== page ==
by BenCyrus G. Ellorin
CAGAYAN DE ORO CITY (MindaNews/14 September) — Monday’s 9-hour brownout in southern Mindanao and parts of northern Mindanao was part of the power problem of Mindanao, the incompatibility of the transmission system between these two regions of the island.
More than 10 years ago, we have argued that to solve the immediate power problem in the island, a power plant needs to be put up in southern Mindanao and the upgrade of the Mindanao grid transmission system should be done in earnest.
Solid economic growth in southern Mindanao anchored on the two growth areas in Davao City and the Socksargen area (South Cotabato, Koronadal, Saranggani, General Santos) has made it a net importer of power from northern Mindanao, which hosts the powerhouse of the island, the Agus hydroelectric complex cutting across Lanao del Sur and Lanao del Norte and the Pulangi IV hydroelectric plant in Bukidnon.
The context of our argument at that time is the timeliness and location of the 200-mw Mindanao coal-fired power plant in Villanueva, Misamis Oriental which was proposed then.
For starters, bringing in power to southern Mindanao from the Mindanao grid hub in Lanao del Norte is very costly as it needs the use of expensive transformers, not to mention the high power dissipation rate caused by reducing power from the 230-kilovolt transmission lines in northern Mindanao to the 130-kv transmission lines in the southern part of the island.
It is like transferring water from a 12-inch pipe to an eight-inch pipe.
But upgrading Mindanao grid’s power transmission lines is just one of the issues of the Mindanao power problem. The bigger problem is what to put in those transmission lines from generating plants.
About 10 years ago, we argued that Mindanao does not need the 200-mw Mindanao coal-fired power plant in Villanueva, and even pointed out that the plant, one of the controversial contracts signed with Independent Power Producers (IPP) at the close of the Ramos administration, is not necessary.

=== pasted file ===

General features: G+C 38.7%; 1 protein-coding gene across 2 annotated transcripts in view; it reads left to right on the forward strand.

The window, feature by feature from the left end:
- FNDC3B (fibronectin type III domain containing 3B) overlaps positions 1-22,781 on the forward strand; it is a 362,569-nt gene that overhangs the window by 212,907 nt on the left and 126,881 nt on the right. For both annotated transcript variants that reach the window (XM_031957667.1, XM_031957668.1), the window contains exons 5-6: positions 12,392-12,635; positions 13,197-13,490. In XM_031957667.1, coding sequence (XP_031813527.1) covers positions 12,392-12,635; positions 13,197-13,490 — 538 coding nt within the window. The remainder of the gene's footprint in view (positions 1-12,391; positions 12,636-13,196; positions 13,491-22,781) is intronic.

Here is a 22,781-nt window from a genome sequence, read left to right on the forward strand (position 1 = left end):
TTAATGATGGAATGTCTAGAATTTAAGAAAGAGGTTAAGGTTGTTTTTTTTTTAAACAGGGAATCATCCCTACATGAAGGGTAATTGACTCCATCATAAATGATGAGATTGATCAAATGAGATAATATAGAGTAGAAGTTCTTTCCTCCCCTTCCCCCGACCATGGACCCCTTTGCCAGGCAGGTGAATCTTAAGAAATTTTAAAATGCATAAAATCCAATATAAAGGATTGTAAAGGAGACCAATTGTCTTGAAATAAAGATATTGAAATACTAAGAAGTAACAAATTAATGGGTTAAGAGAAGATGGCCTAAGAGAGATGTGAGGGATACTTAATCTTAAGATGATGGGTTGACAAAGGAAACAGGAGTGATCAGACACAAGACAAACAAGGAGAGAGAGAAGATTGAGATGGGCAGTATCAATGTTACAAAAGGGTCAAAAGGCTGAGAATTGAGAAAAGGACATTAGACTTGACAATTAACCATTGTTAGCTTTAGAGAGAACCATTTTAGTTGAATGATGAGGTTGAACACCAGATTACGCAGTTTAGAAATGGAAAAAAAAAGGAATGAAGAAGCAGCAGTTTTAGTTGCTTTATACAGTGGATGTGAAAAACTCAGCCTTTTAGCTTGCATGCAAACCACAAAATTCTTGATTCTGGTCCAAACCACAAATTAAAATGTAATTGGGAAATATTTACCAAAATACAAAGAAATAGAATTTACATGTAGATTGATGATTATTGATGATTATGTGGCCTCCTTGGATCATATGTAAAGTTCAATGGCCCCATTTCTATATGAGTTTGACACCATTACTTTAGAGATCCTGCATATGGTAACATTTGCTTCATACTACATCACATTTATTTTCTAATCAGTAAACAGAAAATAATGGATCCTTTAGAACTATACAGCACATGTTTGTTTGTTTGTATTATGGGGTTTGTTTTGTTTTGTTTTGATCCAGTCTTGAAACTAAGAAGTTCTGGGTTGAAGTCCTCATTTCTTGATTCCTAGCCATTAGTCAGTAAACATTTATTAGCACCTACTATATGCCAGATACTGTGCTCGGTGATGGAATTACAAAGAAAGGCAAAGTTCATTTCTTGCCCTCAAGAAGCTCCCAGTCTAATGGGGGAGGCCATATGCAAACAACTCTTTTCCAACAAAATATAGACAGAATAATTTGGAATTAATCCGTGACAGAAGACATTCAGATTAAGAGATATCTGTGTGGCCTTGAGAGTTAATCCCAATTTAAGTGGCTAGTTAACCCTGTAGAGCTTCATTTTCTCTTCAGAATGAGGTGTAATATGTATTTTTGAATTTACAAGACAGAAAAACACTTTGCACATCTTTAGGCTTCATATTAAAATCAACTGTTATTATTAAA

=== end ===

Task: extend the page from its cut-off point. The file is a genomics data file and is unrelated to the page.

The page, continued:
In 2003, we come up with a study arguing that the Philippine Energy Plan of the Dept. of Energy (DOE-PEP) covering 1995-2004 was faulty and that the projected power shortage in the island was not coming in the next six to 10 years.
Moreover, with global warming and upward volatility of fossil fuel prices in the world market (i.e. crude, coal, diesel), there is still enough time to build renewable energy sources like hydro electric power plant, work on the expansion of the Mt. Apo Geothermal Complex and the Leyte-Mindanao inter-connection which would primarily tap the surplus energy generation capacity of the Leyte Geothermal complex.
The study commissioned by the World Wildlife Fund’s (WWF) Powerswitch campaign done by economist Maitet Diokno agreed with our critique of the DOE-PEP energy demand forecasting method which was based on the elasticity of aggregate economic indicators.
They computed the medium-term demand based on projected Gross Domestic Production (GDP). For its 1995-2004 medium-term energy planning, the DOE used the 9-percent projected GDP growth + 1 (elasticity) to come up with the projected increase in energy consumption.
This formula is very defective on at least two counts: 1) the 9% average GDP growth for the planning period is “overbullish;” and 2) an increase in GDP does not necessarily result in increased power consumption.
Even Ramos’ NEDA director general Dr. Cielito Habito agreed with us when we had a “Power Forum” to present our critique of the faulty DOE energy planning methodology, at Xavier University in 2004. He admitted that they tended to do “over bullish economic growth forecasting” in order to create the impression on the international community that the country has sound economic fundamentals.
And if you look at the actual economic growth rate in the 1995-2004 period, the GDP was actually just between four and six percent.
Measuring consumption patterns based on aggregate economic indicators like GDP has been very tricky. We were taught by the books and in economics classes that economic growth, as measured by GDP and GNP for example directly influences per capita consumption which in turn results in increased use of energy.
But this is not the case for export-oriented, import dependent economies like the Philippines. In fact, one economist noted that a percentage point increase in GDP actually redounds to an eight- to nine-percent increase in real poverty rate. (Gonzales, Ernesto, 2005)
In our research on actual installed generation capacity in Mindanao from 1990 to 2001, we found out that it was only in the later part of 1993 to the early part of 1994 that there was an actual shortage of power in Mindanao. This was used by President Ramos in declaring a power crisis and signing expensive IPP contracts.
Although the 200-mw Mindanao coal-fired power plant of the Steag only went on full operation in Nov. 15, 2006, the power plant was originally planned to fill in power gaps in the 1995-2004 period.
Having said this, in the last 15 years or so, no significant power generation plant entered the Mindanao Grid except the Mindanao coal-fired power plant. (Next, The need for renewable energy generation plants) MindaViews is the opinion section of MindaNews. Comments can be sent to email@example.com]